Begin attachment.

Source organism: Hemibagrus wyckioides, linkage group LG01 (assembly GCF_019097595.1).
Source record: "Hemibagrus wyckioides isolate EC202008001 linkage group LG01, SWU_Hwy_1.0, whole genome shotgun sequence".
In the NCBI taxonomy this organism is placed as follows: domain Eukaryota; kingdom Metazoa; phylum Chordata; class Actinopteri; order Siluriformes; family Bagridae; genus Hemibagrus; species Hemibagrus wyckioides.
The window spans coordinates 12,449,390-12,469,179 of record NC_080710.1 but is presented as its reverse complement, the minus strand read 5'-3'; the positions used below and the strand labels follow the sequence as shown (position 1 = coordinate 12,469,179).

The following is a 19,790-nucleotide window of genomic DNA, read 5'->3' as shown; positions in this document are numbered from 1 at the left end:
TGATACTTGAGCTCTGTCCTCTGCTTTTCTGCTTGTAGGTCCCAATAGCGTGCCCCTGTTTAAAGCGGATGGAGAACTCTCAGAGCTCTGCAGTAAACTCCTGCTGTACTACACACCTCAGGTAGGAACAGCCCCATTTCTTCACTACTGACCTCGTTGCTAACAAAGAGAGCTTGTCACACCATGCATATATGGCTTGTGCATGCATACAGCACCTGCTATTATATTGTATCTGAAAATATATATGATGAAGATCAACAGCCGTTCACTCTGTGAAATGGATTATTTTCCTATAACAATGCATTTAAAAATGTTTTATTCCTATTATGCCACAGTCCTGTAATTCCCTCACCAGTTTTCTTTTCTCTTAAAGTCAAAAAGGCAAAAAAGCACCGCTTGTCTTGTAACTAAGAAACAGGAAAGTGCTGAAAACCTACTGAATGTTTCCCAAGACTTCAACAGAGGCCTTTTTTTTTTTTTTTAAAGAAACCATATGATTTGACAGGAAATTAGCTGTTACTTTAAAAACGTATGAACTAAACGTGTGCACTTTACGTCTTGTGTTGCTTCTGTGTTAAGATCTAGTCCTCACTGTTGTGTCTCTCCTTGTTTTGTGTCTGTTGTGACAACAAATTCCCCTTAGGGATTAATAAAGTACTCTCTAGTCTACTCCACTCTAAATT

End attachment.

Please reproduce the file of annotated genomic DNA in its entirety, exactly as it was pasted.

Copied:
Source organism: Hemibagrus wyckioides, linkage group LG01 (assembly GCF_019097595.1).
Source record: "Hemibagrus wyckioides isolate EC202008001 linkage group LG01, SWU_Hwy_1.0, whole genome shotgun sequence".
In the NCBI taxonomy this organism is placed as follows: domain Eukaryota; kingdom Metazoa; phylum Chordata; class Actinopteri; order Siluriformes; family Bagridae; genus Hemibagrus; species Hemibagrus wyckioides.
The window spans coordinates 12,449,390-12,469,179 of record NC_080710.1 but is presented as its reverse complement, the minus strand read 5'-3'; the positions used below and the strand labels follow the sequence as shown (position 1 = coordinate 12,469,179).

The following is a 19,790-nucleotide window of genomic DNA, read 5'->3' as shown; positions in this document are numbered from 1 at the left end:
TGATACTTGAGCTCTGTCCTCTGCTTTTCTGCTTGTAGGTCCCAATAGCGTGCCCCTGTTTAAAGCGGATGGAGAACTCTCAGAGCTCTGCAGTAAACTCCTGCTGTACTACACACCTCAGGTAGGAACAGCCCCATTTCTTCACTACTGACCTCGTTGCTAACAAAGAGAGCTTGTCACACCATGCATATATGGCTTGTGCATGCATACAGCACCTGCTATTATATTGTATCTGAAAATATATATGATGAAGATCAACAGCCGTTCACTCTGTGAAATGGATTATTTTCCTATAACAATGCATTTAAAAATGTTTTATTCCTATTATGCCACAGTCCTGTAATTCCCTCACCAGTTTTCTTTTCTCTTAAAGTCAAAAAGGCAAAAAAGCACCGCTTGTCTTGTAACTAAGAAACAGGAAAGTGCTGAAAACCTACTGAATGTTTCCCAAGACTTCAACAGAGGCCTTTTTTTTTTTTTTTAAAGAAACCATATGATTTGACAGGAAATTAGCTGTTACTTTAAAAACGTATGAACTAAACGTGTGCACTTTACGTCTTGTGTTGCTTCTGTGTTAAGATCTAGTCCTCACTGTTGTGTCTCTCCTTGTTTTGTGTCTGTTGTGACAACAAATTCCCCTTAGGGATTAATAAAGTACTCTCTAGTCTACTCCACTCTAAATT